A Florida woman was shocked when she received a hospital bill of more than $500,000 - after giving birth to her son prematurely.
Bisi Bennett, a first-time mother, went into labour when she was seven months pregnant in November 2020 after experiencing one strong contraction.
Her son Dorian is a healthy one-year-old now, but he was born breech, which means his head came out last.
Initially, his parents feared something was wrong as the newborn was not crying.
"I didn't even know if he was born alive and if he was stillborn," Bennett told CBS Mornings co-host Tony Dokoupil.
Sign up to our new free Indy100 weekly newsletter
Dorian was hospitalised for two months before he was healthy enough to return home.
In a report from NPR, Dorian required things such as 'highly technical, lifesaving respiratory and nutritional care until his organs matured' over a period of 56 days.
Bennett, who works in the insurance industry, said that while Dorian was in the hospital, she chose Advent Health Orlando because of its close proximity to the house and its in her insurance network.
However, the switch led to confusion, resulting in a bill of more than $550,000.
Bennett was "very upset" because she thought she did everything to prevent "that huge bill."
While her son was still in NICU in January 2021, her employer changed health plans to UMR.
So instead of billing United Healthcare for 2020 and UMR for 2021, the hospital billed both policies for both years.
When none of the insurance companies would cover the bill due to the administrative error, Bennett was charged that hefty fee.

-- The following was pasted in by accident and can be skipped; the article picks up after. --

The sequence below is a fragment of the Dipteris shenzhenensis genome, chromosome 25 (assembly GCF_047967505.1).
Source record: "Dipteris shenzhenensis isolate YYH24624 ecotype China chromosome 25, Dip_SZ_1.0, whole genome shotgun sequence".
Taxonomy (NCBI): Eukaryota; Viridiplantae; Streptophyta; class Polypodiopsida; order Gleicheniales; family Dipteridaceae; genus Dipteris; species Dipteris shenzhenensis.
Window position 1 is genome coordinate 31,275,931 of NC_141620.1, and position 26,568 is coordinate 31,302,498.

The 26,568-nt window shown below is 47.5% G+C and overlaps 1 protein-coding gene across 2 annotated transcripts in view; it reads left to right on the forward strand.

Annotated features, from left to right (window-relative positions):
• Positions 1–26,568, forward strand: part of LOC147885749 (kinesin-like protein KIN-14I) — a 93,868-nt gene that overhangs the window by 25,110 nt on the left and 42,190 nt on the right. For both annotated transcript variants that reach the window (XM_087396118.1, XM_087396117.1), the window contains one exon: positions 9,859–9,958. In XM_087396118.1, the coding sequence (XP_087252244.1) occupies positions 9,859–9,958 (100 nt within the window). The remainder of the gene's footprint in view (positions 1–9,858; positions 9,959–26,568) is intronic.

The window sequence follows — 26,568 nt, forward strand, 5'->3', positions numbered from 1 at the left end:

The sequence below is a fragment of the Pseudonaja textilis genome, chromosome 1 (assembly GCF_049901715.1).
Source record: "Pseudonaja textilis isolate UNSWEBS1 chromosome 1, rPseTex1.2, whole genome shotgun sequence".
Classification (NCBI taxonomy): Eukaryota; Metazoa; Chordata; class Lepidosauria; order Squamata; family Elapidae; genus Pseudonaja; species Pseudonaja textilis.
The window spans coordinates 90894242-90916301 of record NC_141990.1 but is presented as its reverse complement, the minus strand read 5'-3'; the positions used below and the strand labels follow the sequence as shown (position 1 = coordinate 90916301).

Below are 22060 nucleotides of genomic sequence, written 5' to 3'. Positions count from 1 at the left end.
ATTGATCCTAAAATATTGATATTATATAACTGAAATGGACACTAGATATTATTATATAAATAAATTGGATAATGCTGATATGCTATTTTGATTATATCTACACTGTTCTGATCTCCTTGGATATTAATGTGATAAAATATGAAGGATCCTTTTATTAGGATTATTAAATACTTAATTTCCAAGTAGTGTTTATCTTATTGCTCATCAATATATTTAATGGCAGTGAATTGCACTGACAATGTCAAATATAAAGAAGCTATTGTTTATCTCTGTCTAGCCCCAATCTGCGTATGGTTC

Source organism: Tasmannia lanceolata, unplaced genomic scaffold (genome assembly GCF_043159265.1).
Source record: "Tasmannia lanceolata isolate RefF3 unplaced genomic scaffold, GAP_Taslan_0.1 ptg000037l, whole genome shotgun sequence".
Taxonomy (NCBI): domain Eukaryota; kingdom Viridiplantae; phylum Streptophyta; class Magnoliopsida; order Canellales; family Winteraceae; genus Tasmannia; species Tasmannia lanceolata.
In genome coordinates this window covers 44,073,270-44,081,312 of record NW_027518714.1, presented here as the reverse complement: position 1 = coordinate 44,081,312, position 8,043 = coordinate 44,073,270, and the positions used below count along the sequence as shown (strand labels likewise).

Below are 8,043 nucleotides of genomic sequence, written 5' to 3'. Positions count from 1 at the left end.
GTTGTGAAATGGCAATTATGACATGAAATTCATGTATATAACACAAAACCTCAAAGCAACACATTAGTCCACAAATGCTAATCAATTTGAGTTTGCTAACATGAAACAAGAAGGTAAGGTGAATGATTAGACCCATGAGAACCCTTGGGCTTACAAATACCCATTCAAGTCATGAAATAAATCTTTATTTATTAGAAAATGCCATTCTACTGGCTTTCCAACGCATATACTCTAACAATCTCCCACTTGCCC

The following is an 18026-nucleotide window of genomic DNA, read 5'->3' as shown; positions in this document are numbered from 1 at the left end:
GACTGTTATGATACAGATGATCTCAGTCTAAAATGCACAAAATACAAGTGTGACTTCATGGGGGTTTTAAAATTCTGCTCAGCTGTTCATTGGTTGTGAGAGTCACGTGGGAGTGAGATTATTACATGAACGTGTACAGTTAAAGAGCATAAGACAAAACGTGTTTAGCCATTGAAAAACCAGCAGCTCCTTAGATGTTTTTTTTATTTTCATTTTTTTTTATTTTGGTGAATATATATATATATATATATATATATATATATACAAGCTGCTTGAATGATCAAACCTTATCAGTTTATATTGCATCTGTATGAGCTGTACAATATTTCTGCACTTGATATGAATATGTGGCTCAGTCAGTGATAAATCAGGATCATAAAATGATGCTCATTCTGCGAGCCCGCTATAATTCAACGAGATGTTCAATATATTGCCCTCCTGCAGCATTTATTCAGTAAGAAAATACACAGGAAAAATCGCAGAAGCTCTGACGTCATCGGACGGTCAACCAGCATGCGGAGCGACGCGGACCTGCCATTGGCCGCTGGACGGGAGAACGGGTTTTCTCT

Bennett said that she repeatedly called the hospital to let them know that they needed to split the bill out, but the same bill was sent again, with a plan of almost $46,000 a month.
Bennett further said that she was frightened that she was going to "end up in collections."
"Health is not just when you're in the hospital...It also has to do with how you treat someone after they've been discharged from the hospital," she added.
The Advent Health Orlando Hospital ended up revising the bill after Kaiser Health News reached out to them in October 2021.
Bennett's bill was then updated to a fraction of the original cost to $300 overall.
United Healthcare sent out a written statement apologising and said that it didn't get the 2020 portion of the hospital bill until this fall.
"For future patients like Ms Bennett, who may experience a change in insurance during their treatment, this case has allowed us to identify opportunities within our system to improve the billing and communications process."